Pickup then lectures Exodus about theology and calls on them to align closer with reparative therapists.
If Chambers and Exodus do want to truly understand the nature of homosexuality, then they should be open to understanding the psychological underpinnings of these issues and start to recommending qualified therapists who are experts at facilitating significant change. If not, then Exodus will fall into deeper controversy than they are in already. They will be reduced to the myopic ministry of simply helping people to deal with their homosexuality through behavioral changes, which, by the way, reflects the American Psychological Association’s belief about Reparative Therapy: that real change is not possible and people may be helped only in the sense of conforming their behavior to reflect their religious beliefs. In short, Exodus will eventually lose even more effectiveness and begin to flounder.
Pickup even claims that reparative therapy is biblical:
Generally, many Exodus members cannot or will not see that Reparative Therapy is reflective of sound biblical principles. They do not understand shame and its role in the etiology of homosexuality. Not knowing this has led to the unintentional shaming of many same-sex attracted individuals for years, and has actually impeded their progress!
So Exodus has been part of the problem all these years?! I have been to several Exodus conferences over the years, and I can say they work hard not to shame people. The only sessions where I heard any shaming take place was in the sessions where reparative therapists told their audiences that the reason they were SSA was because their fathers didn’t love them and their mothers were smother mothers.
After chastising Exodus for shaming people, he engages in the practice by blaming parents and indicting parents and churches for causing the gay.
Many people of faith do not understand the root causes of homosexuality, which are primarily experienced in childhood. If they did understand, they would have to deal with the truth that they may have contributed to the development of their child’s homosexuality by not supplying enough of their emotional and identity formation needs. In general, parents find it very hard to believe how their child’s upbringing could possibly have been so injurious to them since they loved their child so much. However, loving a child and giving the child the love he needs can be two entirely different things. Parents and churches often find this idea to be unbelievable.
All I can say to Pickup’s last sentence there is: if only. If it were true that evangelicals were more skeptical of these ideas, then I believe Exodus would have changed the tune a long time ago. If only evangelicals were more skeptical, we would not be in such a polarized society where Christianity is synonymous with anti-gay.
As if a few anecdotes prove anything, Pickup closes by citing come quotes he says come from satisfied change customers.
“This is really hard work, but when I focus on healing the pain of what I didn’t get from my father or my friends, something in me heals. Then when I get my male needs met, the SSA just goes away by itself.”
“I really feel more attracted to women now. I want to love a woman and have a family.”
“I still have shame issues, and I once in a while feel attracted to a man, but I know how to work on that and feel affirmed by other men now.” I see myself as a man like other men, and the sexual attractions just sort of go away.”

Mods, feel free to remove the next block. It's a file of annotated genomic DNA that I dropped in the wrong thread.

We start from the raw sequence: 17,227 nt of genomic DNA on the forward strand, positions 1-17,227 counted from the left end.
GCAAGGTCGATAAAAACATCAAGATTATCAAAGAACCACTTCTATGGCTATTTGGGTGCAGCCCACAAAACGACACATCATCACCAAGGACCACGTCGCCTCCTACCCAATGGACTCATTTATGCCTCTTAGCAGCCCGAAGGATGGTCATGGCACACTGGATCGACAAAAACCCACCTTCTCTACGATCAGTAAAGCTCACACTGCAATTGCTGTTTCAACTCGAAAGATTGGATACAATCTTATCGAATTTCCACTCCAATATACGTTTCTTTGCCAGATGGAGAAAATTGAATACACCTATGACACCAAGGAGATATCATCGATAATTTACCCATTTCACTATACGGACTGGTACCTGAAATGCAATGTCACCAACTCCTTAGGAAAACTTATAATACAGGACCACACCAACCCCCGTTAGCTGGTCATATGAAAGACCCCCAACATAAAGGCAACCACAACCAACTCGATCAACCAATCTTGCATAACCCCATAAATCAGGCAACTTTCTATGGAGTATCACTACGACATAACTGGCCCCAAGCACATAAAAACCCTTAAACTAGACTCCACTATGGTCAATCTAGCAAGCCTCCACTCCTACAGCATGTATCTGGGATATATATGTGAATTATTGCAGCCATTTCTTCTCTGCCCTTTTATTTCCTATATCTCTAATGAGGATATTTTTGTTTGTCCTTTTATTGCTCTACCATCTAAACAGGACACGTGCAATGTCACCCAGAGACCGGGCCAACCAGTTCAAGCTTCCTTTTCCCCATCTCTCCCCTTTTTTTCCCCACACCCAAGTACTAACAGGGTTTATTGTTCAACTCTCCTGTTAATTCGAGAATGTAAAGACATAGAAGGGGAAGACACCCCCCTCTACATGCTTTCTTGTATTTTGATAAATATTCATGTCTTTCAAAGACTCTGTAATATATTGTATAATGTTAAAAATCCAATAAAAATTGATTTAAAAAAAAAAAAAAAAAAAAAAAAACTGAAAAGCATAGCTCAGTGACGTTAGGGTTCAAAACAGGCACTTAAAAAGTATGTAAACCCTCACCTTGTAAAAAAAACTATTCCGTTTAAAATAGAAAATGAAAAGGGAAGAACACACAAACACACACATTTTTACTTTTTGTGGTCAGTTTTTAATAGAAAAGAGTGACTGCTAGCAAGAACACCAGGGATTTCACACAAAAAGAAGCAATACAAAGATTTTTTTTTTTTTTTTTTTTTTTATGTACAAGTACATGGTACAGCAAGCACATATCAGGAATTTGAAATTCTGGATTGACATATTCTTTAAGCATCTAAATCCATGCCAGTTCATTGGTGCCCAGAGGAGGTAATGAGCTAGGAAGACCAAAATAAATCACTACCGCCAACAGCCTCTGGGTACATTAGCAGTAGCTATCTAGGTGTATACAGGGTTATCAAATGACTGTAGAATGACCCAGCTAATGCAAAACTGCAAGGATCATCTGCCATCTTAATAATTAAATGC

“This affirmation work and the needs I’m getting filled feels a lot better than sex with a guy.”
I have no doubt that healing from real wounds in life can be beneficial emotionally and it can also lead to a better sense of self-control. So when people who are sexually compulsive find some way to understand themselves better, they can resist whatever pressures push them to risky behavior. However, as Alan Chambers recently noted, such benefit infrequently leads to an elimination of same-sex attraction.
Now if four quotes are sufficient for Mr. Pickup, I will end with four statements from my clients about reparative therapy and their experience.
Our therapist told us after taking our money that there was nothing he could do for us because our family didn’t fit the typical family for a homosexual. He even said that our son would grow out of it because we didn’t fit the mold. (He didn’t grow out of it)
I quit going to Journey into Manhood because it just didn’t last. After a weekend, I did lose some of the same-sex attraction but it always came back. I went to a support group, and saw a reparative therapist and it just didn’t change.
When we took our son to the reparative therapist, he told us that same-sex attraction invariably arises due to a broken relationship with me, his father, and a mother who compensates for this. We were devastated; the man said he was describing our family but he was wrong. My son and I have always been close.
You know, I used to want to change my attractions. I felt like a failure when I saw a hot guy. But the last 3 years have been awesome, I don’t have to pretend or anything. I am who I am and that is an SSA man who loves his wife and kids.
I believe it is possible that Pickup’s clients find an adjustment that suits them. However, the mischief starts when reparative therapists generalize those experiences to gay people as a group.
I am sure it obvious that I think Chambers is much more on the right track than Pickup. Although Exodus continues to refer to reparative therapists and there are member ministries that are quite reparative in their approach, I think a move toward honesty about what people can expect is valuable.